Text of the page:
Knowing this was simply reality, I ran a full court press to get connected to someone on the op-ed team. Utilizing the Two Degrees of Separation model, a friend referred someone who worked at the Times years ago, who gave me the address for the Acting Op-Ed Editor. However, it wasn’t a personal referral. In a strange twist of what I hoped was fate, I learned that a former colleague of my wife’s had a daughter who works on the Times’ editorial board; she graciously agreed to forward it to someone on the op-ed staff. But again, there was no path for direct contact with an editor.
All this meant the piece remained a long shot. The Times’ submission page states that if you don’t hear back within three business days, they’ve declined. For the next 72 hours, I kept my fingers crossed and waited for a reply. When I didn’t hear back, I knew no news wasn’t good news.
This was one of the most insightful pieces I’d ever written, on a subject I’d spent my whole professional career studying — the intersection of sports and politics. And what had me pour my heart and soul into it was the idea that it might actually make a difference in the most important election of our lifetime. So, I took my best shot and unfortunately, it rimmed out. Will I ever submit again? Maybe. Good shooters always figure the next one is going in. For now, I’m checking myself out of the game.
Fortunately, this saga has a happy ending. Rather than let certain stories gather dust on my hard drive, five months ago, I started self-publishing pieces on medium.com. My third essay got picked up by The Bold Italic and generated two thousand views. After no word from the Times and with the NBA and WNBA Finals almost over, I put that piece up on my page, as well. In some ways, it felt like admitting defeat, but there was also a sense of gratitude for suddenly having complete control over the publishing process.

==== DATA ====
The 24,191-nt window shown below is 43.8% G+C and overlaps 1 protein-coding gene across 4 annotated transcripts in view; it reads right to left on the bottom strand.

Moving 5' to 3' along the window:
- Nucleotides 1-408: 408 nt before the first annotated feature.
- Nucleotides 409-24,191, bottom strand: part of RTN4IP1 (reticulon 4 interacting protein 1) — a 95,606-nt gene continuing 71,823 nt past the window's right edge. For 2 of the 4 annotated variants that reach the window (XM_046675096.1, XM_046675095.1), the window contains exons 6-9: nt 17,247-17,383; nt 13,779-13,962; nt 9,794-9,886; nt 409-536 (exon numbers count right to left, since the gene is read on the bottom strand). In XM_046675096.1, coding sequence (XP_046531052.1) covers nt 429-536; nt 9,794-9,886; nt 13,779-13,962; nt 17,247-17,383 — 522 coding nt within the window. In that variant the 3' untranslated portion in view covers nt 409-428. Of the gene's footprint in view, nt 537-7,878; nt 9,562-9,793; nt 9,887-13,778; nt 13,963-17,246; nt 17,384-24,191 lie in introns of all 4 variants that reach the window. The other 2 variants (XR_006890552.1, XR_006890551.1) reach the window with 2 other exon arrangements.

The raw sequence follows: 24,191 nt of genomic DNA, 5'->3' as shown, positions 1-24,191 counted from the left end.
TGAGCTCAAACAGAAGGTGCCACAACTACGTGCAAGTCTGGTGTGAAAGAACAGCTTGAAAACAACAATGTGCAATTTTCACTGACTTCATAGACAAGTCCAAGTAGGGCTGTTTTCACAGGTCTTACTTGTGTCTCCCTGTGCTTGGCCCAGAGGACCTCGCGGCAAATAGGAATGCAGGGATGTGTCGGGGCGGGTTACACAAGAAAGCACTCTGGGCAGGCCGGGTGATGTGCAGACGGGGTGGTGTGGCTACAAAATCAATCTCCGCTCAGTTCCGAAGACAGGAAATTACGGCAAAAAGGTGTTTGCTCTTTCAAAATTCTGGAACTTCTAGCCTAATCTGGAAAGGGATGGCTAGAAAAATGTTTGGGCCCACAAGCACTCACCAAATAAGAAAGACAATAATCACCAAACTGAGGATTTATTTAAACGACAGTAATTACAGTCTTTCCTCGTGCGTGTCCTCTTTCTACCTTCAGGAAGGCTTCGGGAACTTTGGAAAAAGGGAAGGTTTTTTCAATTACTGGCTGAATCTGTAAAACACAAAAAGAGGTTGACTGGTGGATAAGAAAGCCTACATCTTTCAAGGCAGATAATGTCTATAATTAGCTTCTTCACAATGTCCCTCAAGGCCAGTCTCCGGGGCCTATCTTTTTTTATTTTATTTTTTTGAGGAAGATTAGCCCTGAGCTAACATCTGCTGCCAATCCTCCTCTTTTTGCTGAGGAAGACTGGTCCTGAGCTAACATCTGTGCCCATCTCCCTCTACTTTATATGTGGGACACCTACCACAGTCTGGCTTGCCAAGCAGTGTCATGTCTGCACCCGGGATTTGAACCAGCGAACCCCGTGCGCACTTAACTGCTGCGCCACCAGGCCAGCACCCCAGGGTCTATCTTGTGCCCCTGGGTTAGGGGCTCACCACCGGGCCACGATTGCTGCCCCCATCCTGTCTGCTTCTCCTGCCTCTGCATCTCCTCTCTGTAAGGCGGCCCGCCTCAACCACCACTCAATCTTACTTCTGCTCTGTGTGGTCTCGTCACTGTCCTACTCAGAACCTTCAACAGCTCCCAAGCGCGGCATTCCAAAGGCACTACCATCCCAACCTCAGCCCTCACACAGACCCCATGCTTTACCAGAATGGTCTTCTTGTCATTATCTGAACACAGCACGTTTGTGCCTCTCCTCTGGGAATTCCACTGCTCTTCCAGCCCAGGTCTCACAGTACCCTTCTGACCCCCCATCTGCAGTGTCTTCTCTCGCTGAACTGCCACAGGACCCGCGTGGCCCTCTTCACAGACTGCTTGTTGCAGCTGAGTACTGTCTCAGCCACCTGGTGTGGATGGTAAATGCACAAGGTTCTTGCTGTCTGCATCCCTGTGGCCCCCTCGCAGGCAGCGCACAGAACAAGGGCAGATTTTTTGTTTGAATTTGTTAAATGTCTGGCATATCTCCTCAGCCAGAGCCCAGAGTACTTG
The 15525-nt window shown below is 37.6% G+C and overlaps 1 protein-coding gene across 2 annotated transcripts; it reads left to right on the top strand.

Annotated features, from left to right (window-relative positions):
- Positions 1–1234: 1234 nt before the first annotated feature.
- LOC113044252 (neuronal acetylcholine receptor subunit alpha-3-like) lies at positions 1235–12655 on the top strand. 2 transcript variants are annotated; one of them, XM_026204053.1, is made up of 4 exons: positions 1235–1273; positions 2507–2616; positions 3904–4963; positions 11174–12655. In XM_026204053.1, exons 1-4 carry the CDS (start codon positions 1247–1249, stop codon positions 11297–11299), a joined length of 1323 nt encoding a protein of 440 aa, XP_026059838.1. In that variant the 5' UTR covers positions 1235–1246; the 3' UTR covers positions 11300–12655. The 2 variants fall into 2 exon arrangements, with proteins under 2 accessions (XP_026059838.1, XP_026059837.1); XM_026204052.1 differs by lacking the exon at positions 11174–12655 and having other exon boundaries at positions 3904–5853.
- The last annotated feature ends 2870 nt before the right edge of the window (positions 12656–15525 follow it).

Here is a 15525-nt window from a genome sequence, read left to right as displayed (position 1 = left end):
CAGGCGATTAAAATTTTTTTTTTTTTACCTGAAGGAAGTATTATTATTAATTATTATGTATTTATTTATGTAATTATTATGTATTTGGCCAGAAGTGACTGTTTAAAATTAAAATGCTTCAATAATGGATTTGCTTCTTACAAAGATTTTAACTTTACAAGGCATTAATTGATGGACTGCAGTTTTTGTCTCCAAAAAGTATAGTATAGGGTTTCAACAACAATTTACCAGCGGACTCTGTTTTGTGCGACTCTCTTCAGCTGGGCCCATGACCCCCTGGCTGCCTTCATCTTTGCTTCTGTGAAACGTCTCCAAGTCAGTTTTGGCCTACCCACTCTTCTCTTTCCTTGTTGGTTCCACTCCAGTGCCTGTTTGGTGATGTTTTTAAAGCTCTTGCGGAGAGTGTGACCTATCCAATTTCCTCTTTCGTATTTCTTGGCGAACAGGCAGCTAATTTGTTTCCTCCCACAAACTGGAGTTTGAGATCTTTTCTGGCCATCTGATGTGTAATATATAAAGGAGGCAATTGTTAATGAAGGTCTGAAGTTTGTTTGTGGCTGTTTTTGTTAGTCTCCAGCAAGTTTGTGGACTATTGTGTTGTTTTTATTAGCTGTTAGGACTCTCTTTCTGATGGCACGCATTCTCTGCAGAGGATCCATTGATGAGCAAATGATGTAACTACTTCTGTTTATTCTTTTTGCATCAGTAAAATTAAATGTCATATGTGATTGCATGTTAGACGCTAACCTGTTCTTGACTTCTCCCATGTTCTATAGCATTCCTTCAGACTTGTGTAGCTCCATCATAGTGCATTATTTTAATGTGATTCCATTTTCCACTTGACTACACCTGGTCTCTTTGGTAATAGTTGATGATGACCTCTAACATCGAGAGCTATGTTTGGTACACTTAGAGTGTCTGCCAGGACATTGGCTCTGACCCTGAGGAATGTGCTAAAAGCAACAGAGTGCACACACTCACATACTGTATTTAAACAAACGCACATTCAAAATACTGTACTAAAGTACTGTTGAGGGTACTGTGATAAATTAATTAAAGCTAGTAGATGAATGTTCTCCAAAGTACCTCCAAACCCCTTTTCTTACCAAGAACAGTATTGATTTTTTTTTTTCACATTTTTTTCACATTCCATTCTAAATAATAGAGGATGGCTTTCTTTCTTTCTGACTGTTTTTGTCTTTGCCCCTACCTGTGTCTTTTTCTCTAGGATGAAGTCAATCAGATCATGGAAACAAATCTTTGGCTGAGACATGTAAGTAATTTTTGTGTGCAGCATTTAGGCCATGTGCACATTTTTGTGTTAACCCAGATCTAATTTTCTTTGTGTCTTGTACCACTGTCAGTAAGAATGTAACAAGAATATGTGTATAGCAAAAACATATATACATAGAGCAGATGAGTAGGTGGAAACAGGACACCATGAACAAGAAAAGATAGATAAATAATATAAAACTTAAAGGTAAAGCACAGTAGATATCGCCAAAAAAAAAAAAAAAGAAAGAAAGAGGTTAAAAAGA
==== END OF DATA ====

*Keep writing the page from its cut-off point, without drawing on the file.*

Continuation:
That same night, I got a message notifying me that my essay had been selected to appear in the Featured Stories section. It was a small, but poignant victory. While the commentary had felt so ready for prime Times, the odds were never really in my favor. I’ve been writing and producing all kinds of large and small media projects for forty years; I craft these personal essays because their subjects speak deeply to me. Under the old pitch and pray process, they might never have a chance to also touch other people’s hearts and minds, and make them think, laugh or smile.
In comparison to the traditional submission method, I see my new platform like a start-up venture. It may take a while to build out, but turning the old publishing model upside down has been a blessing in disguise. While I don’t need to make money on my opinion pieces, depending on how much I invest, who knows what the psychic return could be?
The funny thing is I now have a partner and get paid for the number of views and new member sign-ups each piece generates. Of course, after the news that my latest story was being featured, I quickly checked the stats and my immediate compensation came to a grand total of $.02.
I had to smile. Unlike most start-ups, we’re actually making a profit right away. And after all the time and energy I’d put into my impassioned commentary, I’ve finally gotten my two cents in.